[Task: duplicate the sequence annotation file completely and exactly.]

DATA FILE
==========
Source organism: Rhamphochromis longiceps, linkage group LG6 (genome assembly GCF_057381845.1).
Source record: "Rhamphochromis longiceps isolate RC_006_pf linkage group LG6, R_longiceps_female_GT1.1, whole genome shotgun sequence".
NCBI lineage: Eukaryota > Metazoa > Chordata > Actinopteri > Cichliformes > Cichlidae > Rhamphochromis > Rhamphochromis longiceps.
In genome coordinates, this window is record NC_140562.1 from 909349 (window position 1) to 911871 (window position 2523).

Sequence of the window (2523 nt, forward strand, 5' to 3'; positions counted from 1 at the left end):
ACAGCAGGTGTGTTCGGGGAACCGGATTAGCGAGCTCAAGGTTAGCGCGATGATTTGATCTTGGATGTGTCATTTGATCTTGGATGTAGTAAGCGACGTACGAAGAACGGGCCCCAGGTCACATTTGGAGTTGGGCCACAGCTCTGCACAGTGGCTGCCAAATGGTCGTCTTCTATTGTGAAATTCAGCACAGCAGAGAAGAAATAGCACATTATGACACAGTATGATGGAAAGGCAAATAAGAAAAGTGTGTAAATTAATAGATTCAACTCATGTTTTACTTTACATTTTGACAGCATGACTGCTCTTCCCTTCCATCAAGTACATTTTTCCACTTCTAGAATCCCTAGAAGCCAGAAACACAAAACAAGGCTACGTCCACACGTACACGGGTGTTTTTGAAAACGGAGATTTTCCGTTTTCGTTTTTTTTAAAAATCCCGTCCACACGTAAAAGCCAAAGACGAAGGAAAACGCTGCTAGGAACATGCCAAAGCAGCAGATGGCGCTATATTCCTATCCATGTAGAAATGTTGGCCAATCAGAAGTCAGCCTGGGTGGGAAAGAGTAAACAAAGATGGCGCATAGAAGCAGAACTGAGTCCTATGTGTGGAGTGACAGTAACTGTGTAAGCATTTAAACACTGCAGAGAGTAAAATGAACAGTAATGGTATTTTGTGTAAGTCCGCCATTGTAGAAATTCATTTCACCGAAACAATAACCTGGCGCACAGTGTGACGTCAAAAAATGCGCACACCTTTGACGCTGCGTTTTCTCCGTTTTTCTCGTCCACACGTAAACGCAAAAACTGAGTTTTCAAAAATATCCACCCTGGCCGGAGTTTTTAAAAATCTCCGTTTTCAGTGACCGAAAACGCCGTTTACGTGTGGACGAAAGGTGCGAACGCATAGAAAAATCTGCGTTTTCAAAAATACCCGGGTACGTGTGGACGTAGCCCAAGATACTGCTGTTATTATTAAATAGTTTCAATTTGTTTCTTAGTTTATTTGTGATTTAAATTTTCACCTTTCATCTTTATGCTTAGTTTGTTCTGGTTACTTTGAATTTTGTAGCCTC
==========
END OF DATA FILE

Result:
Source organism: Rhamphochromis longiceps, linkage group LG6 (genome assembly GCF_057381845.1).
Source record: "Rhamphochromis longiceps isolate RC_006_pf linkage group LG6, R_longiceps_female_GT1.1, whole genome shotgun sequence".
NCBI lineage: Eukaryota > Metazoa > Chordata > Actinopteri > Cichliformes > Cichlidae > Rhamphochromis > Rhamphochromis longiceps.
In genome coordinates, this window is record NC_140562.1 from 909349 (window position 1) to 911871 (window position 2523).

Sequence of the window (2523 nt, forward strand, 5' to 3'; positions counted from 1 at the left end):
ACAGCAGGTGTGTTCGGGGAACCGGATTAGCGAGCTCAAGGTTAGCGCGATGATTTGATCTTGGATGTGTCATTTGATCTTGGATGTAGTAAGCGACGTACGAAGAACGGGCCCCAGGTCACATTTGGAGTTGGGCCACAGCTCTGCACAGTGGCTGCCAAATGGTCGTCTTCTATTGTGAAATTCAGCACAGCAGAGAAGAAATAGCACATTATGACACAGTATGATGGAAAGGCAAATAAGAAAAGTGTGTAAATTAATAGATTCAACTCATGTTTTACTTTACATTTTGACAGCATGACTGCTCTTCCCTTCCATCAAGTACATTTTTCCACTTCTAGAATCCCTAGAAGCCAGAAACACAAAACAAGGCTACGTCCACACGTACACGGGTGTTTTTGAAAACGGAGATTTTCCGTTTTCGTTTTTTTTAAAAATCCCGTCCACACGTAAAAGCCAAAGACGAAGGAAAACGCTGCTAGGAACATGCCAAAGCAGCAGATGGCGCTATATTCCTATCCATGTAGAAATGTTGGCCAATCAGAAGTCAGCCTGGGTGGGAAAGAGTAAACAAAGATGGCGCATAGAAGCAGAACTGAGTCCTATGTGTGGAGTGACAGTAACTGTGTAAGCATTTAAACACTGCAGAGAGTAAAATGAACAGTAATGGTATTTTGTGTAAGTCCGCCATTGTAGAAATTCATTTCACCGAAACAATAACCTGGCGCACAGTGTGACGTCAAAAAATGCGCACACCTTTGACGCTGCGTTTTCTCCGTTTTTCTCGTCCACACGTAAACGCAAAAACTGAGTTTTCAAAAATATCCACCCTGGCCGGAGTTTTTAAAAATCTCCGTTTTCAGTGACCGAAAACGCCGTTTACGTGTGGACGAAAGGTGCGAACGCATAGAAAAATCTGCGTTTTCAAAAATACCCGGGTACGTGTGGACGTAGCCCAAGATACTGCTGTTATTATTAAATAGTTTCAATTTGTTTCTTAGTTTATTTGTGATTTAAATTTTCACCTTTCATCTTTATGCTTAGTTTGTTCTGGTTACTTTGAATTTTGTAGCCTC